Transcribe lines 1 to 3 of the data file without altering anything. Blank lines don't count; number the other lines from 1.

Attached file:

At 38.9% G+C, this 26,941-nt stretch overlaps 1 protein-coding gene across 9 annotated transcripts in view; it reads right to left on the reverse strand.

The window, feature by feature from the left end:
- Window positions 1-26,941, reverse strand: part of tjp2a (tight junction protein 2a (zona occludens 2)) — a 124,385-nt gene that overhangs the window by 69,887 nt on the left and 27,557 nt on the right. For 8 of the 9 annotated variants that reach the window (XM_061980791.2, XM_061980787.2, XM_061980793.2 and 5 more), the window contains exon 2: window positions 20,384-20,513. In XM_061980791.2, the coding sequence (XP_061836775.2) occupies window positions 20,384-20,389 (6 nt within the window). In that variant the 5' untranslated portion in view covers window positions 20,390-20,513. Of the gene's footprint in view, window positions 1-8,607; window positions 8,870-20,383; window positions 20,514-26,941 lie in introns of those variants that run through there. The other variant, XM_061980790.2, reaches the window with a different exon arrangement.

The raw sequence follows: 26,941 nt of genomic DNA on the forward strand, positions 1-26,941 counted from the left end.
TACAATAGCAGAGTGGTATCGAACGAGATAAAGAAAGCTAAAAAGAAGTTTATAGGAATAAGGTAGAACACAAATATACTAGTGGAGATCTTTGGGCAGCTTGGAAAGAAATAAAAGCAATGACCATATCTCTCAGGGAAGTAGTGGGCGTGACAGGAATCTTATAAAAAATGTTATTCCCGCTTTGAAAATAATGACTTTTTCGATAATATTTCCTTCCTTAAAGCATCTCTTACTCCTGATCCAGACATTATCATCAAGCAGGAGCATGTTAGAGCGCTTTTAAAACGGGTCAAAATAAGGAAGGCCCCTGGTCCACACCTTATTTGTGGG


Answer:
At 38.9% G+C, this 26,941-nt stretch overlaps 1 protein-coding gene across 9 annotated transcripts in view; it reads right to left on the reverse strand.

The window, feature by feature from the left end:
- Window positions 1-26,941, reverse strand: part of tjp2a (tight junction protein 2a (zona occludens 2)) — a 124,385-nt gene that overhangs the window by 69,887 nt on the left and 27,557 nt on the right. For 8 of the 9 annotated variants that reach the window (XM_061980791.2, XM_061980787.2, XM_061980793.2 and 5 more), the window contains exon 2: window positions 20,384-20,513. In XM_061980791.2, the coding sequence (XP_061836775.2) occupies window positions 20,384-20,389 (6 nt within the window). In that variant the 5' untranslated portion in view covers window positions 20,390-20,513. Of the gene's footprint in view, window positions 1-8,607; window positions 8,870-20,383; window positions 20,514-26,941 lie in introns of those variants that run through there. The other variant, XM_061980790.2, reaches the window with a different exon arrangement.